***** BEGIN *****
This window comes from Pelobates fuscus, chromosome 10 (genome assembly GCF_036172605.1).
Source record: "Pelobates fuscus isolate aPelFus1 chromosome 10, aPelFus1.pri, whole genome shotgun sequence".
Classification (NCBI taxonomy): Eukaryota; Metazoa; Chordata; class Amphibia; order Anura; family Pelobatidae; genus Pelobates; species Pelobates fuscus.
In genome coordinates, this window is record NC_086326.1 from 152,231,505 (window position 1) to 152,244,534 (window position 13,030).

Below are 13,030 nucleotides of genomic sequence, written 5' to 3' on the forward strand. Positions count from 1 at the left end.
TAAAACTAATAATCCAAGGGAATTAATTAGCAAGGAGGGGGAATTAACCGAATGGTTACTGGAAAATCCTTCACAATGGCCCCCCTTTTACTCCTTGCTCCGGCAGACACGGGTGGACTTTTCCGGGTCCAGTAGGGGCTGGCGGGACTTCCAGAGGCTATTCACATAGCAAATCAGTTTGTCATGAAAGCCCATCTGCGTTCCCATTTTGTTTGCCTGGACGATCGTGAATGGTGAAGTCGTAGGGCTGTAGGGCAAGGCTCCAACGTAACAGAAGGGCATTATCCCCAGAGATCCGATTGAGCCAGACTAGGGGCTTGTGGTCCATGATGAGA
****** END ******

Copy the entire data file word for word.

This window comes from Pelobates fuscus, chromosome 10 (genome assembly GCF_036172605.1).
Source record: "Pelobates fuscus isolate aPelFus1 chromosome 10, aPelFus1.pri, whole genome shotgun sequence".
Classification (NCBI taxonomy): Eukaryota; Metazoa; Chordata; class Amphibia; order Anura; family Pelobatidae; genus Pelobates; species Pelobates fuscus.
In genome coordinates, this window is record NC_086326.1 from 152,231,505 (window position 1) to 152,244,534 (window position 13,030).

Below are 13,030 nucleotides of genomic sequence, written 5' to 3' on the forward strand. Positions count from 1 at the left end.
TAAAACTAATAATCCAAGGGAATTAATTAGCAAGGAGGGGGAATTAACCGAATGGTTACTGGAAAATCCTTCACAATGGCCCCCCTTTTACTCCTTGCTCCGGCAGACACGGGTGGACTTTTCCGGGTCCAGTAGGGGCTGGCGGGACTTCCAGAGGCTATTCACATAGCAAATCAGTTTGTCATGAAAGCCCATCTGCGTTCCCATTTTGTTTGCCTGGACGATCGTGAATGGTGAAGTCGTAGGGCTGTAGGGCAAGGCTCCAACGTAACAGAAGGGCATTATCCCCAGAGATCCGATTGAGCCAGACTAGGGGCTTGTGGTCCATGATGAGA